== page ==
“Knowing the reason you were given a gift and a passion was for someone else’s platform.”
I recently viewed a spoken word piece from rapper Propaganda titled, “Was It All Worth It?” Propaganda is from my favorite group of musicians known as Humble Beast (one of the main sources of inspiration for the Salem Hoops Project). This specific piece by Propaganda caused me to reflect on myself as a coach and the purpose behind why I do it. I looked back on where my mind was a few years ago and the direction I wanted to go in coaching. My ambition was to build myself up as a great coach and trainer so that I could enable myself to earn a high position bringing me more recognition and a larger income. In other words, I coached to make myself look great rather then help my player become great. My desire to see players succeed actually stemmed from my selfish ambition to be seen as one of the greatest.
“What if you knew that greatness would never come, just struggle?”
Somewhere in the last year and a half I finally reached a new level as a coach. This had nothing to do with accolades, but with mindset. I finally understood that my job as a coach was to help others reach their goals while sacrificing my ambition for lofty achievements. I’m sure many coaches can relate to the trap I was in where I viewed my players’ achievements as a reflection of my own ability rather than the product of their growth and maturation.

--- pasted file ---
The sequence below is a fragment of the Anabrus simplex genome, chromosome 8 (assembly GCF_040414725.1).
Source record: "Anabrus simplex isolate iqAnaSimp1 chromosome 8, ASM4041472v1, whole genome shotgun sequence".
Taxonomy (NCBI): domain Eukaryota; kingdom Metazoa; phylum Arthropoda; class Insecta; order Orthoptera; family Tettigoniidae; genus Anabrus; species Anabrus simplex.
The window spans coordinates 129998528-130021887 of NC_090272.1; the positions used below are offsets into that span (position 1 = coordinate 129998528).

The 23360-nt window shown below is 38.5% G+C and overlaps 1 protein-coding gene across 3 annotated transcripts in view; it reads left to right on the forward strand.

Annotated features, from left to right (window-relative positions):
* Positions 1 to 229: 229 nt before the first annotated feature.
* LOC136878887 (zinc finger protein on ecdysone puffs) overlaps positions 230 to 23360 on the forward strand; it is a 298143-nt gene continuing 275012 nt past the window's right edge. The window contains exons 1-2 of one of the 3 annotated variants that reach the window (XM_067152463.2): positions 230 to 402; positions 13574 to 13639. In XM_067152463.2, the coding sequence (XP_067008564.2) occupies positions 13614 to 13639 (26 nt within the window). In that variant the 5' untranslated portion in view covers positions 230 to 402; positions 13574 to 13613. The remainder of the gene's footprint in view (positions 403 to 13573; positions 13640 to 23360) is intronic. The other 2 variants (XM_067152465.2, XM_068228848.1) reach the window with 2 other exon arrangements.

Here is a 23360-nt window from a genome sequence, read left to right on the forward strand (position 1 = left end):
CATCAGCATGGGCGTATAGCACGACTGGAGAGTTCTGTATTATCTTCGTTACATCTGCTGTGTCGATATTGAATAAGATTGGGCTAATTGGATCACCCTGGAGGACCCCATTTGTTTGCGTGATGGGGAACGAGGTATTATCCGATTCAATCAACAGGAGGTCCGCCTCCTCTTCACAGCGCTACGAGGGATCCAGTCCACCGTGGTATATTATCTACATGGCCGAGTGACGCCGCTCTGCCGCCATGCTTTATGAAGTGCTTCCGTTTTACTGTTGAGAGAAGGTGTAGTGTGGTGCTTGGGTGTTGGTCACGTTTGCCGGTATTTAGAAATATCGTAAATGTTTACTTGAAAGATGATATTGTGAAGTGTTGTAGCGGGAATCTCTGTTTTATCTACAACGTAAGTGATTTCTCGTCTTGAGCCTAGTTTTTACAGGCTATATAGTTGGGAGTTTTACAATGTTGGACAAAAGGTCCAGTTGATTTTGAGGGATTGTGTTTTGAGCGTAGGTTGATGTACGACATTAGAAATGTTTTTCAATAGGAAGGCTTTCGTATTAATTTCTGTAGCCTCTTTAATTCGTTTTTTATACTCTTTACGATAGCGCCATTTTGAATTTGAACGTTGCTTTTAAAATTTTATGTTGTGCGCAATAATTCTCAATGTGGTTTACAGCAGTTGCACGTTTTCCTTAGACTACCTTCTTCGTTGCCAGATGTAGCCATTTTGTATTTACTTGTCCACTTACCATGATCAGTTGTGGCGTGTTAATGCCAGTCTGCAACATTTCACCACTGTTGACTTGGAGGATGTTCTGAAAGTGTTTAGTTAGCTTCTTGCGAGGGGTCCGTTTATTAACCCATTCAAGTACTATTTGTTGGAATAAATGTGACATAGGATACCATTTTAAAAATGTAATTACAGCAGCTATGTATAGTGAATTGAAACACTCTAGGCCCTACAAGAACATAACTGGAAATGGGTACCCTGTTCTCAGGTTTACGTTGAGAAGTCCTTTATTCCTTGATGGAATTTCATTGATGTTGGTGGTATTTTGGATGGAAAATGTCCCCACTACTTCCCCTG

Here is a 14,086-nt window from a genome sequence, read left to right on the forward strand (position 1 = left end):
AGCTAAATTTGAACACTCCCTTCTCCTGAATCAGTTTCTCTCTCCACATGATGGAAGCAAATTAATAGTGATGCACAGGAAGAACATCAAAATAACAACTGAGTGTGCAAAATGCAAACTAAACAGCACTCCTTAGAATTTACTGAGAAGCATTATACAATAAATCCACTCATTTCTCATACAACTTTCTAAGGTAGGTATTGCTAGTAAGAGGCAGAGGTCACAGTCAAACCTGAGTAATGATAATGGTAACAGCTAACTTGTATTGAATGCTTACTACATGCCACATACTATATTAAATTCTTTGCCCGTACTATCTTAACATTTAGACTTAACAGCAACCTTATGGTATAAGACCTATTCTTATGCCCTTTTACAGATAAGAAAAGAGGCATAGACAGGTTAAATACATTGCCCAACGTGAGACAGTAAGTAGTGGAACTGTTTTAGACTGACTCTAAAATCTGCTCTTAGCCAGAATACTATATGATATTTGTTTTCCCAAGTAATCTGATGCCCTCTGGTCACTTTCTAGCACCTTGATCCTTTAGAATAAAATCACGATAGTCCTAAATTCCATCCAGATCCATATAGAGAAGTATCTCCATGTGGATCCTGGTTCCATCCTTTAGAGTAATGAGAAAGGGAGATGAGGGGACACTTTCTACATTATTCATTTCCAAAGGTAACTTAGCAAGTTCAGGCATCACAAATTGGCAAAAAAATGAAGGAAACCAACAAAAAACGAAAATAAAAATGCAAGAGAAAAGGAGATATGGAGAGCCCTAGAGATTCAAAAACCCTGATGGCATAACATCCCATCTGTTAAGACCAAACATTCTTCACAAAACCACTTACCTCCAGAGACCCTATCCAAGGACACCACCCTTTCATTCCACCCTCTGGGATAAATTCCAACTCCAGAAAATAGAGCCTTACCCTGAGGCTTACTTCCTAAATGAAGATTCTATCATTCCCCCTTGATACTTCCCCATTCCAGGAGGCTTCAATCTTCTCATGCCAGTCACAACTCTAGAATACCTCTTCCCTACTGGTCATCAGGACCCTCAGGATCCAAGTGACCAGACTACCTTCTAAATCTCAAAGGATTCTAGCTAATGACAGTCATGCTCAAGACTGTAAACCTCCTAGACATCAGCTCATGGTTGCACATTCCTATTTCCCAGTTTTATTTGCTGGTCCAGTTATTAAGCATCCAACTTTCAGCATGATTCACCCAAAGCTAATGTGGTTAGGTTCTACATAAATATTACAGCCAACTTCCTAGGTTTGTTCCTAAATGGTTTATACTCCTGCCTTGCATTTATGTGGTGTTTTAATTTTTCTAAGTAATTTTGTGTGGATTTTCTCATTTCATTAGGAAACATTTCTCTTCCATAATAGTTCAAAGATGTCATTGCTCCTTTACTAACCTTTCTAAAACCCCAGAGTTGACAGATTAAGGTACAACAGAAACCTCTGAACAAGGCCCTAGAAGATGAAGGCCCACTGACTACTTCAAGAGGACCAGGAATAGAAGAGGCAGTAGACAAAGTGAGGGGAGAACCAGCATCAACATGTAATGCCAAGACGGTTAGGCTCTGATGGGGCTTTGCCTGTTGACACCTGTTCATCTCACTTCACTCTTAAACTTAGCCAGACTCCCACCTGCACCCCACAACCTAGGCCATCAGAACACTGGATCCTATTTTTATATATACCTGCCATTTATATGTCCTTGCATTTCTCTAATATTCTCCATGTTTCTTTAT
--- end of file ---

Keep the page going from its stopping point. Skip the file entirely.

I define #GrindRepeat as the consistent output of positive decisions and diligent actions. The end result of this is open to interpretation and dependent on your view of success. My new, personal challenge as a coach is to view my work as a means to help my players achieve their goals. In other words, understanding that the reason I was given a passion for the game is to be someone else’s platform.
“Would you sign up for little league knowing you’d never go pro?”
My challenge to players and coaches is to think about why they put everything they have into the game. Would you do it even if you knew that the result might not benefit you as much as it did others? Propaganda ends his piece by saying, “it’s a good thing we can’t see the future, cause we’d ruin it every chance we get.”